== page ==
I cried a lot in the first and second grade! If my clothes got dirty on the playground, I cried. If my hair didn’t comb just right, I cried.
But mostly I cried if I didn’t get a 100% on a test.
My second grade teacher, Mrs. Doty, kept one of those airplane barf bags in her desk just for me because sometimes if I missed a question on a test, I would cry so hard I’d start heaving. Other times, it would happen when I knew a test was coming.
The worst were timed tests, a page full of simple math problems we were supposed to know by heart to be completed before the stopwatch reached its end.
But for some reason, when the teacher started the watch, the numbers on the page turned into Chinese alphabet symbols. I would stare at the page trying to make sense of one-plus-one. What does this mean?
Suddenly, I would hear the click of the stopwatch and those chilling words, “Time’s up! Put your pencils down.”
“Time’s up!” meant it was over. There was no more time to figure out the unanswered problems. And at the clattering of #2 pencils on the desks, the crying commenced.
“Time’s up!” meant there was an expectation. Timed tests weren’t designed to teach a student his math facts. They were meant to prove him. They were for showing how adept he was at identifying what he should have already known.
I stopped crying after second grade, but for the rest of my elementary years, those two words would haunt me; they would literally make me sick.
Recently, I was surprised by the way these words caught my attention when reading through the gospels in Eugene Peterson’s, The Message.
“Time’s up! God’s kingdom is here. Change your life and believe the Message,” Jesus said.1
Instantly, I felt that twinge in my gut.
“Time’s up” was part of Jesus’ gospel! I saw it afresh this time. I felt the gravity of his message in a way that was new to me.
With Jesus’ arrival, the kingdom of God was now present in the world.
The time of Adam’s regime had been fulfilled. Paul explained it that “when the fullness of time had come, God sent forth his Son, born of woman, born under the law…” Galatians 4:4 (ESV).
With Jesus’ incarnation, and more specifically, his resurrection, something changed in the world. The death, burial, and resurrection of Jesus would become history’s pivot point.
Jesus’ message was not “pray the sinner’s prayer and get a free ticket to Heaven when you die.” He preached a different gospel. He preached a definite conclusion to the old, and a definite arrival of some thing new.
He preached that the kingdom of God was central to the good news he was bringing. It wasn’t an afterthought.
The invasion of the old adamic regime, and the inauguration of the kingdom of God on earth, was at the heart of Jesus’ gospel.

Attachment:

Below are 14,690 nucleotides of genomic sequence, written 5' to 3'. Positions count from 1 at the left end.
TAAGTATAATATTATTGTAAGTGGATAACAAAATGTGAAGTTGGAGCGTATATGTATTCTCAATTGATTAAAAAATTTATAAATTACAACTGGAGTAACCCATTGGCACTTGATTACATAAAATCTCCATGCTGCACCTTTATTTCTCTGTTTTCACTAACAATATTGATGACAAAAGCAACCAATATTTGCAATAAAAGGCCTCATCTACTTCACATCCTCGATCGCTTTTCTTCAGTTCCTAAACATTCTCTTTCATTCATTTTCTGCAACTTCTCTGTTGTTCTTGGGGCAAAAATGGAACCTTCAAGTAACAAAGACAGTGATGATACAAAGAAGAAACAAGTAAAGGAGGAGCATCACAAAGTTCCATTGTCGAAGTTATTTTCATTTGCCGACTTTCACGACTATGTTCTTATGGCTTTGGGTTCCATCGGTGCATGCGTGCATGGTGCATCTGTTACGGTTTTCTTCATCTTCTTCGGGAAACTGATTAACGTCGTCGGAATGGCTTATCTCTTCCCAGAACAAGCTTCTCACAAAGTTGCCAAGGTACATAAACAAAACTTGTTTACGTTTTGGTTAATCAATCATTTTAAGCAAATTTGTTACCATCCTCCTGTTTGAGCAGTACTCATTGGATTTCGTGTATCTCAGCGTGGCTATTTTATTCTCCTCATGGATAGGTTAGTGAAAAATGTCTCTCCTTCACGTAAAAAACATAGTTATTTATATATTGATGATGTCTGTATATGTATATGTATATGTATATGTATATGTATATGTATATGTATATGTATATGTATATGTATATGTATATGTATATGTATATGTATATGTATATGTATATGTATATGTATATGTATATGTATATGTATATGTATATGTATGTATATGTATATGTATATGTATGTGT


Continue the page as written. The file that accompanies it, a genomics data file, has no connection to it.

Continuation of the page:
This truth should teach us something about our theology. Particularly, it should inform our eschatology, the church’s commission, and what it means to follow Jesus, presently.
King Jesus invaded the old regime in progress and introduced something new, something better–God’s kingdom in us, here and now!
And he made one thing clear. There is no more time for fooling around. It’s time to get serious. It’s time to walk away from the old regime and swear our allegiance to the new.
Jesus came into the world the first time to redeem sinners and inaugurate his kingdom on earth. Some brilliant day when we least expect it, he will return to judge sinners and consummate his kingdom on earth.
Then, “Time’s up!” will have a whole different meaning.
Feature Image Photo Credit:William Warby
Eugene H. Peterson, The Message: The Bible in Contemporary Language (Colorado Springs, CO: NavPress, 2005), Mk 1:15.
About Scott Postma
Scott lives in North Idaho collecting more books than he'll ever read in a lifetime. He shares valuable tips on writing and teaching, rich insights into theology and literature, and meaningful perspective on living a life of significance. You can subscribe to the tribe and follow him on Twitter, Facebook, and Google Plus.
Subscribe for free, and get Write Like A Human, a resource that will teach you C.S. Lewis’s “secret sauce” for excellent writing. Plus, I’ll send you updates directly to your inbox every time I post.
Comments Policy: Comments that are relevant and add value to the conversation are encouraged, even if they express disagreement with the topic or the writer. All comments must be free from gross profanity, or otherwise distasteful language (at moderator’s discretion), and accompanied by a valid first name and email address (all anonymous comments are blocked).